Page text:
Monthly Marine Happy Headlines February 2023
Each month, we spotlight several marvellous marine discoveries, spreading ocean joy around the globe. From conservation success stories to empowering community action, the discovery of new species, and ground-breaking research articles, join us for some ocean joy!
Headline 1 – Australia has blocked the creation of a coal mine under environmental laws
Good news from Australia, as BBC News reported that for the first time in history, Australia has blocked the creation of a coal mine under environmental laws.
The proposed mine was about 6.2 miles (10km) from the Great Barrier Reef. Environment Minister Tanya Plibersek said this posed too high of a risk, considering the vulnerability of the area. The Great Barrier Reef is the world’s largest coral reef system and has suffered four mass bleaching events in the past six years alone. The outlook of the reef is ‘poor’ authorities say.
However, Australia remains a major global supplier of fossil fuels. When exports are factored in, the country accounts for producing 3.6% of the world’s emissions, but with only 0.3% of the world’s population.
Headline 2 – Vast new marine zone a ‘mindset shift’ for conservation
The Guardian shared news that Indigenous nations in British Columbia are hoping to replicate the success achieved by the Great Bear Rainforest by extending the model out to the ocean. The proposed new network of protected marine zones will be called the Great Bear Sea.
This new marine zone has been welcomed, as it recognises the balance between preserving vulnerable ecosystems whilst taking into account the needs of coastal Indigenous communities. And, it is also vital if Canada is to reach its target of 30% protection of its lands and oceans by 2030.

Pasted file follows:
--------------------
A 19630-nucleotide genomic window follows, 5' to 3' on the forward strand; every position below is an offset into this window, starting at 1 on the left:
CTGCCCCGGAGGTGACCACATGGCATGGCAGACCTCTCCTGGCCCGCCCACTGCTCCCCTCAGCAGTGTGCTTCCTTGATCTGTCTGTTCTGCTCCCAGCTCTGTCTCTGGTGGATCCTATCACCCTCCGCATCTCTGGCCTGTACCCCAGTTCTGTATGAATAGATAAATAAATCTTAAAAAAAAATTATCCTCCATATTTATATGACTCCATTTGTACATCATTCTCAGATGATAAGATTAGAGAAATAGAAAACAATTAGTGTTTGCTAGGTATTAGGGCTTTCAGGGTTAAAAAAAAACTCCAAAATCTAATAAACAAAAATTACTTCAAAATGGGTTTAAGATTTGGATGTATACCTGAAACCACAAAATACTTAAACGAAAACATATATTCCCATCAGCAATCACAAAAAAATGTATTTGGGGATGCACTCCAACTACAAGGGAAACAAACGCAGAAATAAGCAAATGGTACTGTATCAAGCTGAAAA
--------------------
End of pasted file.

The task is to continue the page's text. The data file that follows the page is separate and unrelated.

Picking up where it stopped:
We require a mindset shift in order to achieve a more sustainable planetNATHAN CULLEN, BRITISH COLUMBIA’S MINISTER OF WATER, LAND AND RESOURCE STEWARDSHIP
Headline 3 – UN ocean treaty talks resume in New York
Despite a target of protecting 30% of the world’s oceans by 2030 being agreed at COP15 in Montreal in December 2022, an ocean treaty has still not been agreed. But, progress on ocean sanctuaries was made during COP15 so there is hope that a treaty is within reach. Without a strong treaty, it would be almost impossible to achieve the 30×30 target.
Headline 4 – Extremely rare phantom jellyfish caught on camera
Phantom jellyfish are giant invertebrates which inhabit the polar oceans’ dark midnight zone. Scientists know little about the species. It is thought that they use their ribbon-like arms to capture plankton and small fish. They also often have company – small fish that live alongside it for shelter. In return, the fish ensure that the jellyfish remains parasite-free.
Fewer than 130 sightings have ever been made, however, a 30-foot-long specimen was recently spotted off Antarctica. The increase in sightings is linked to the rise of personal submersibles during tourism expeditions.
Headline 5 – The Macquarie Island Marine Park will triple in size
Australia’s World-Heritage Macquarie Island provides a crucial habitat for penguins, seals, whales, fish and important migratory birds e.g., albatrosses. Some species e.g., the royal penguin are only found on the island.
This expansion will ensure that Macquarie Island obtains a high level of sanctuary protection, whilst continuing to accommodate sustainable fishery.
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